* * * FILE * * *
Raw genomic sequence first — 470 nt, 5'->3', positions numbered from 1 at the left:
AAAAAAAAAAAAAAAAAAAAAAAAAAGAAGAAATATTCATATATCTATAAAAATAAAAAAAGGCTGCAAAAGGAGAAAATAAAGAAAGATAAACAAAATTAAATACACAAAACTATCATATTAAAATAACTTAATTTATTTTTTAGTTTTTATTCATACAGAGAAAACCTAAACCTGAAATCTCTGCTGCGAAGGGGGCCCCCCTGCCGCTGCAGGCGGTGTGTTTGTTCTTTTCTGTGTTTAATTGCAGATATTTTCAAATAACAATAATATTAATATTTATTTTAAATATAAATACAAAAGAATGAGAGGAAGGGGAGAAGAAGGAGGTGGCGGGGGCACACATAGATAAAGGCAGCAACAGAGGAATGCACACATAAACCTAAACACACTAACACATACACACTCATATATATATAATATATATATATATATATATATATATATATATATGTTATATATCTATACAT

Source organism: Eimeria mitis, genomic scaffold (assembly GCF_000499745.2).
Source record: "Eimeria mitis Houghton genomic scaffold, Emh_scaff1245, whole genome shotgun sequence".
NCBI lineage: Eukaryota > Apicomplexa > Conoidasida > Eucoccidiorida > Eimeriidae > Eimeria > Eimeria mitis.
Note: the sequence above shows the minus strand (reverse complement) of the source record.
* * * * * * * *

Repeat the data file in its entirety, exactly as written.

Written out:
Raw genomic sequence first — 470 nt, 5'->3', positions numbered from 1 at the left:
AAAAAAAAAAAAAAAAAAAAAAAAAAGAAGAAATATTCATATATCTATAAAAATAAAAAAAGGCTGCAAAAGGAGAAAATAAAGAAAGATAAACAAAATTAAATACACAAAACTATCATATTAAAATAACTTAATTTATTTTTTAGTTTTTATTCATACAGAGAAAACCTAAACCTGAAATCTCTGCTGCGAAGGGGGCCCCCCTGCCGCTGCAGGCGGTGTGTTTGTTCTTTTCTGTGTTTAATTGCAGATATTTTCAAATAACAATAATATTAATATTTATTTTAAATATAAATACAAAAGAATGAGAGGAAGGGGAGAAGAAGGAGGTGGCGGGGGCACACATAGATAAAGGCAGCAACAGAGGAATGCACACATAAACCTAAACACACTAACACATACACACTCATATATATATAATATATATATATATATATATATATATATATATATGTTATATATCTATACAT

Source organism: Eimeria mitis, genomic scaffold (assembly GCF_000499745.2).
Source record: "Eimeria mitis Houghton genomic scaffold, Emh_scaff1245, whole genome shotgun sequence".
NCBI lineage: Eukaryota > Apicomplexa > Conoidasida > Eucoccidiorida > Eimeriidae > Eimeria > Eimeria mitis.
Note: the sequence above shows the minus strand (reverse complement) of the source record.